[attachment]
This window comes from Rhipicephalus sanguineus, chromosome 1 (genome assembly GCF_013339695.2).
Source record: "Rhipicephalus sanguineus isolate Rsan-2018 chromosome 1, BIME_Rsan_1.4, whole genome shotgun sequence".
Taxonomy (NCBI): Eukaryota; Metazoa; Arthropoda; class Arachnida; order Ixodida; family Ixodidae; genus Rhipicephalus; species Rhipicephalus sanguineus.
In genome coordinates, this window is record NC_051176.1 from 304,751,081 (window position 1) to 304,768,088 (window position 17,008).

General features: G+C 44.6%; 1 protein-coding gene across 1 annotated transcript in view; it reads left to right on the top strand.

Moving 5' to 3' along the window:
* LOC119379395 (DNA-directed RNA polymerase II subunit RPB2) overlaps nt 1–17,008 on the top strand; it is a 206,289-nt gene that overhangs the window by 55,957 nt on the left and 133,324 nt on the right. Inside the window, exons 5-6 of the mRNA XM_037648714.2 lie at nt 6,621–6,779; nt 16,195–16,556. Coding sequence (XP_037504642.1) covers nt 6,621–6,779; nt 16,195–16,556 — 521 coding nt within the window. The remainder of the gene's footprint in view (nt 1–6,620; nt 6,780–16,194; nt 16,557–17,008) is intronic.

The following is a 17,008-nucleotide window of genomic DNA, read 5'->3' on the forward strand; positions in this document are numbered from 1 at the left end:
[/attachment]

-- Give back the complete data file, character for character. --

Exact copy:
This window comes from Rhipicephalus sanguineus, chromosome 1 (genome assembly GCF_013339695.2).
Source record: "Rhipicephalus sanguineus isolate Rsan-2018 chromosome 1, BIME_Rsan_1.4, whole genome shotgun sequence".
Taxonomy (NCBI): Eukaryota; Metazoa; Arthropoda; class Arachnida; order Ixodida; family Ixodidae; genus Rhipicephalus; species Rhipicephalus sanguineus.
In genome coordinates, this window is record NC_051176.1 from 304,751,081 (window position 1) to 304,768,088 (window position 17,008).

General features: G+C 44.6%; 1 protein-coding gene across 1 annotated transcript in view; it reads left to right on the top strand.

Moving 5' to 3' along the window:
* LOC119379395 (DNA-directed RNA polymerase II subunit RPB2) overlaps nt 1–17,008 on the top strand; it is a 206,289-nt gene that overhangs the window by 55,957 nt on the left and 133,324 nt on the right. Inside the window, exons 5-6 of the mRNA XM_037648714.2 lie at nt 6,621–6,779; nt 16,195–16,556. Coding sequence (XP_037504642.1) covers nt 6,621–6,779; nt 16,195–16,556 — 521 coding nt within the window. The remainder of the gene's footprint in view (nt 1–6,620; nt 6,780–16,194; nt 16,557–17,008) is intronic.

The following is a 17,008-nucleotide window of genomic DNA, read 5'->3' on the forward strand; positions in this document are numbered from 1 at the left end: